Look, I don’t hate Broadway or anything. Sure, the bit in Times Square is packed with so many tourists you feel like if you fell you’d be stomped to death, and having topless women with American flags painted on their boobs follow me around screaming “Photo?!” is kind of annoying; but as the street runs for 33 miles (53 kilometers) through Manhattan, the Bronx and beyond there are enjoyable sections and attractions.
That being said, there are certain streets of New York that I love exploring on a regular basis, both for their ambiance and offerings. These are those streets. Feel free to add your own suggestions in the comments below.
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1. Troutman Street
I can’t believe it’s been over two years since I moved to Bushwick, Brooklyn. One of the main draws for me to the neighborhood, both then and now, is the experimental arts scene and appreciation of creativity that is so vibrant. A top way to experience this is via the outdoor street art gallery down Troutman near Maria Hernandez Park — in between Wycoff and St. Nicholas — hosted by the Bushwick Collective. Walking the colorful blocks you become completely immersed in thought-provoking works, pop culture references and movement-pushing pictures.
Wandering the Bushwick streets around the Montrose and Morgan L stops is another way to envelop yourself in street art, a great way to get inspired.
2. Stone Street
Many of my tour guests are astounded to realize that Manhattan didn’t always extend to five boroughs, or even the entire island of Manhattan, but was once condensed into what we know today as Lower Manhattan. Wall Street was actually a wall used to defend the city, Broad Street was a canal and City Hall was the edge of the city. Pretty crazy to believe, right?
Along with that, Stone Street in Lower Manhattan was the first paved street in the city, and a historic landmark because of this. It was also once known as Brewer’s Row due to the abundance of breweries residing there. This boozy history has continued into today, as wandering the cobblestone alley you can create a DIY bar crawl via venues in historic buildings like The Growler Bites & Brews (great bar food and cool basement cocktail bar called Underdog), Vintry Wine & Whiskey (ambient wine bar) and Ulysses Folk House (lively and social Irish pub), to name a few.
3. Bleeker Street
I will admit Faicco’s arancini (rice balls coated in bread crumbs) have a lot to do with this — although that’s certainly not all. If you’re a foodie, Bleeker Street — one of only two streets to run from the West to East Village — is a must-explore. Forget Little Italy, which has honestly been so absorbed by Chinatown barely exists anymore. On Bleeker Street and its surroundings you’ll find loads of authentic Italian culture. For example, the above-mentioned Faicco’s was opened in 1896 by Edward Faicco, who moved here from Sorrento, while Bleeker Street Pizza serves Tuscan-style thin-crust using a recipe from the owner’s grandmother’s homeland recipe.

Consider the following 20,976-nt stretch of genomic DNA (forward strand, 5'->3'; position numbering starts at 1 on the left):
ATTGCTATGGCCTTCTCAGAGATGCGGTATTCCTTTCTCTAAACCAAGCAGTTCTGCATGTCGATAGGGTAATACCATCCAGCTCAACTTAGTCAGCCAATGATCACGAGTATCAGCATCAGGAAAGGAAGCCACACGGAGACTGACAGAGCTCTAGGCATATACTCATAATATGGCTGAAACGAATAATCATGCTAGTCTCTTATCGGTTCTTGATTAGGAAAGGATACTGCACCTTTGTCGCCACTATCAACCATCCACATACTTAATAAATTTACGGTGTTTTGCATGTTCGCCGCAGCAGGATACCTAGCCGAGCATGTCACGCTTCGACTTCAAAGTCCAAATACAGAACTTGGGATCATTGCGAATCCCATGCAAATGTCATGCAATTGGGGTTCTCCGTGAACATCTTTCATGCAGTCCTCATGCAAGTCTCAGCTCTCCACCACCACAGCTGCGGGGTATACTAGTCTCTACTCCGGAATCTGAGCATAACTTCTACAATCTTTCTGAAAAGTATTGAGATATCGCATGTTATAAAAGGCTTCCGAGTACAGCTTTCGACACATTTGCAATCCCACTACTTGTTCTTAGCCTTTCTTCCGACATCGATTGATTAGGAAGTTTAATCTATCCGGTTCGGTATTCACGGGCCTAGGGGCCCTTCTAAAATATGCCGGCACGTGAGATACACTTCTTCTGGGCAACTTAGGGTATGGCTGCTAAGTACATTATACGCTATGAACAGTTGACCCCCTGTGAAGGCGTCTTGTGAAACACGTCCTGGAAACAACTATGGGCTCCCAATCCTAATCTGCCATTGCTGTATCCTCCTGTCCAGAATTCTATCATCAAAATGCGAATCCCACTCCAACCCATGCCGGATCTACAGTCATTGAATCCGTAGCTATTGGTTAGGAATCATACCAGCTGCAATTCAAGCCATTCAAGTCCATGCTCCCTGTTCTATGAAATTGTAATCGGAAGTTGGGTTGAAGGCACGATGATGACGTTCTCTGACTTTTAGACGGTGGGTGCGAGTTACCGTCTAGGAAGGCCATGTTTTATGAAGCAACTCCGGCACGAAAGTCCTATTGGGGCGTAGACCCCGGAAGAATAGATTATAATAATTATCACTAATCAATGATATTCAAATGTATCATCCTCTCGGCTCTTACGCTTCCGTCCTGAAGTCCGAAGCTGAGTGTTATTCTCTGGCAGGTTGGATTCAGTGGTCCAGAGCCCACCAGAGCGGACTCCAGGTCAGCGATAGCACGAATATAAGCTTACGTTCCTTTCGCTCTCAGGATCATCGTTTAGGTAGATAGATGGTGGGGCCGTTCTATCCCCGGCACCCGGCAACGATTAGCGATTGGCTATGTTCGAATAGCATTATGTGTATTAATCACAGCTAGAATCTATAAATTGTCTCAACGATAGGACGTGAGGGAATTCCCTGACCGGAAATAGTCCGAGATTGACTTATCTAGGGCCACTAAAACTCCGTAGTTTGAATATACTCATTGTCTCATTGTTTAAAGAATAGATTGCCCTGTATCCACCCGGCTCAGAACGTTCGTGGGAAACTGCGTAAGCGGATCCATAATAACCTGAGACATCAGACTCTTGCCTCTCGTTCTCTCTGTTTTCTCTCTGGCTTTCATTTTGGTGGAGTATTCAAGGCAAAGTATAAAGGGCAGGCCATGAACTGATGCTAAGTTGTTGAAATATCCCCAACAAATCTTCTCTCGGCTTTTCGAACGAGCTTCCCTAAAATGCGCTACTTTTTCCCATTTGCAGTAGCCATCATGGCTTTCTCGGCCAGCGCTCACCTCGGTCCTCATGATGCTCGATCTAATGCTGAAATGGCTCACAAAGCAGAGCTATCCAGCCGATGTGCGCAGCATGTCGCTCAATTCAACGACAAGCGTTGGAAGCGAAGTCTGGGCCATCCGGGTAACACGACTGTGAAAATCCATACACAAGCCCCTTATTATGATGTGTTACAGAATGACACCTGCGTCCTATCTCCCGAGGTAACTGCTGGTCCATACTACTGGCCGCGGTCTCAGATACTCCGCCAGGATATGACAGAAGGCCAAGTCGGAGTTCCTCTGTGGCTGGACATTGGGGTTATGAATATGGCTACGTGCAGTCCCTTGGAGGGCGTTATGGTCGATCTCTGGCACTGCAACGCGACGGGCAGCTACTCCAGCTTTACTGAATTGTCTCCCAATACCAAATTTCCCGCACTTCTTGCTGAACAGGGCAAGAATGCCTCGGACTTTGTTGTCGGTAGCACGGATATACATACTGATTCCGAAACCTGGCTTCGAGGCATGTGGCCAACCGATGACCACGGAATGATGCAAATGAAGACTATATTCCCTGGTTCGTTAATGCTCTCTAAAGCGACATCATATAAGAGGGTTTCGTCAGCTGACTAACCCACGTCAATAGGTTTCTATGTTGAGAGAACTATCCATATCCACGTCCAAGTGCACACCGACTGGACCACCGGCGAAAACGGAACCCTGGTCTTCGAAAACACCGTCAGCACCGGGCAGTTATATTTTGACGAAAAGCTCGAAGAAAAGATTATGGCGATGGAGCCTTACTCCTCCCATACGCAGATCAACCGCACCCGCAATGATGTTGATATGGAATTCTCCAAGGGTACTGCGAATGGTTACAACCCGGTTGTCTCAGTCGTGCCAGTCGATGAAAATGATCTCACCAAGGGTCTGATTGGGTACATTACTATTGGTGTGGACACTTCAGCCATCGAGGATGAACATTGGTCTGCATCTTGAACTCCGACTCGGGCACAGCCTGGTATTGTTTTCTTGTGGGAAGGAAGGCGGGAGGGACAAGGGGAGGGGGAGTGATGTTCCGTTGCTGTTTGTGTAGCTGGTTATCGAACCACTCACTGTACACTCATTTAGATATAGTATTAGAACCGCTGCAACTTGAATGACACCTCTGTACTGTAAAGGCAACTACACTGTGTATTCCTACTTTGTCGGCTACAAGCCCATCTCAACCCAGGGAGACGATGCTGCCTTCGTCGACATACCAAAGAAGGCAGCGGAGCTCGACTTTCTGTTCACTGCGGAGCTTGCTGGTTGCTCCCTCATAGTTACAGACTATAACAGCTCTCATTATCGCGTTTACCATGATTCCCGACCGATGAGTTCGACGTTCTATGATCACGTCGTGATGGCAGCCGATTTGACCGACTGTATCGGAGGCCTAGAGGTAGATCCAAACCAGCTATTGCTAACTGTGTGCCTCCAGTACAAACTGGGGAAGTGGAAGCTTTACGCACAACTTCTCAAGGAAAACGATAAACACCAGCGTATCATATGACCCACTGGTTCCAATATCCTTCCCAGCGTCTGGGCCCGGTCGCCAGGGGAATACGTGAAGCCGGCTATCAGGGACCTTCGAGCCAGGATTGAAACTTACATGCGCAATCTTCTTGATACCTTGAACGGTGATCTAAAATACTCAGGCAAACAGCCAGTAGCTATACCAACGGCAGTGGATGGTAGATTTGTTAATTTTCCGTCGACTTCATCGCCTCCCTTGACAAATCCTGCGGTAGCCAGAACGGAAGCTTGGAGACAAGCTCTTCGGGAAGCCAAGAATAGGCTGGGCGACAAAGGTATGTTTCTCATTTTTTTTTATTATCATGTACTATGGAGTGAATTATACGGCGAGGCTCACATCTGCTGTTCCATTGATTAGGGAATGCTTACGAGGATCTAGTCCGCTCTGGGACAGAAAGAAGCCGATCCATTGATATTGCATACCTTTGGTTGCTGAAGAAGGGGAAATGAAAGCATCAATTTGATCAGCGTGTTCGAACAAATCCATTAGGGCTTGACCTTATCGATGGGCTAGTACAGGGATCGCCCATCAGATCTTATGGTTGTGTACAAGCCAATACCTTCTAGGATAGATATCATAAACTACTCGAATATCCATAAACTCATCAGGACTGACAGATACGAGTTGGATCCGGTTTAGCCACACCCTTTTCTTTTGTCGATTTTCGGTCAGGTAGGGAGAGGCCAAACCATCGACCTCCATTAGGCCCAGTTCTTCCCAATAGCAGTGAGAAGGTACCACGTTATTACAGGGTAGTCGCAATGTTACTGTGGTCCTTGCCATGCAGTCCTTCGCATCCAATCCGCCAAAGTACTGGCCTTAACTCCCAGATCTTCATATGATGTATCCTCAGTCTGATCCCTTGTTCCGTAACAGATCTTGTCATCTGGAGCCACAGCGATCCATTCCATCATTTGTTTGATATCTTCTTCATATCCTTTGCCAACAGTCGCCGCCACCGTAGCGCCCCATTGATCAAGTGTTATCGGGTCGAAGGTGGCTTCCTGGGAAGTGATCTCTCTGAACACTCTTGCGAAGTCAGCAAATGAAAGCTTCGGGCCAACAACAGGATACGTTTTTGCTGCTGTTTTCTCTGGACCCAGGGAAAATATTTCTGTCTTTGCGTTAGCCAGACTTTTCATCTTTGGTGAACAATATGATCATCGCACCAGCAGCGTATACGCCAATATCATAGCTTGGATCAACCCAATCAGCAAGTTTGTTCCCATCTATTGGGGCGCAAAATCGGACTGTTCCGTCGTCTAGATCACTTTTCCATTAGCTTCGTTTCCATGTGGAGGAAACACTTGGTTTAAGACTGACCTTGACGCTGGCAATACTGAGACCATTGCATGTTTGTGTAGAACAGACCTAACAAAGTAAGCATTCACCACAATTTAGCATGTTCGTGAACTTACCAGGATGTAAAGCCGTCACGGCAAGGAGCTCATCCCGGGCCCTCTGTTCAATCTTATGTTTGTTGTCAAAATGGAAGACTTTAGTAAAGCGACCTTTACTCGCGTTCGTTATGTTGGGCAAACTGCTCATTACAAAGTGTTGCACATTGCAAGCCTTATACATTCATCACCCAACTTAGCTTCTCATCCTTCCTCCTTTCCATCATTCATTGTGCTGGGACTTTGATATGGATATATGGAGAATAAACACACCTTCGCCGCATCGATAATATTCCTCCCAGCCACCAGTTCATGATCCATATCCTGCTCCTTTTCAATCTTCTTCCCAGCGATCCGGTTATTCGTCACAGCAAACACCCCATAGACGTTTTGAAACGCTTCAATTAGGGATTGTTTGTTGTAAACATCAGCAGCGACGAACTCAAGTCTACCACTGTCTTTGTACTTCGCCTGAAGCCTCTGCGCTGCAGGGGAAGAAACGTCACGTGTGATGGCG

Other delicious stops on Bleeker Street: Blind Tiger Ale House (beer nerds welcome), Murray’s Cheese Bar (a stinky heaven of specialty and rare cheeses from around the world) and Old Tbilisi Garden (delicious Georgian — as in former Soviet republic, not the state — cuisine). Follow Bleeker to reach Father Demo Square, surrounded by sweet tooth sanctuaries like Molly’s Cupcakes (make your own cupcakes, sit on swings and play board games) and Popbar (sustainable gelato-on-a-stick hand-dipped in various sauces and toppings), as well as the beautiful Our Lady of Pompeii Church, which looks like it belongs in Italy, which makes sense as it was created for Italian immigrants in the 1850s.
4. Ludlow Street (With Some Delancey & Allen Mixed In)
Outside of Brooklyn, my favorite neighborhood to hang out in is the Lower East Side in Manhattan. Along with indie theaters, the Williamsburg Bridge, counter culture cafes, myriad nightlife choices, comedy clubs, delicious eateries (Pop Karma‘s truffle popcorn is my favorite!) and historic restaurants (like Katz’s Deli since 1888 and Kossar’s Bialy’s since the 1930s), there aretons of free and budget-friendly live music shows.
Stroll down Ludlow and you’ll encounter venues like Cake Shop, Leftfield and Pianos, my top pick of the three. Stray a bit from the path onto Delancey to check out a show at Bowery Ballroom or Moscow 57, or Allen where you can go to …excitement building…the super awesome Rockwood Music Hall (!).
5. 10th Avenue (Between 12th and 30th Streets)
Chelsea is known for its hundreds of art galleries, making for an easy day of creative venue hopping. While 10th Avenue itself isn’t where you’ll find the main gallery clusters, the streets right off of it like 24th-26th are chock full (click here for a Chelsea Gallery Map). What’s also awesome about 10th Avenue is The High Line, an elevated park full of public art, eateries, views and events created from an abandoned railway, runs along and above it between 12th and 30th Streets. The ambiance is definitely a change from hectic Midtown.
What streets of New York are your favorite? Please share in the comments below.
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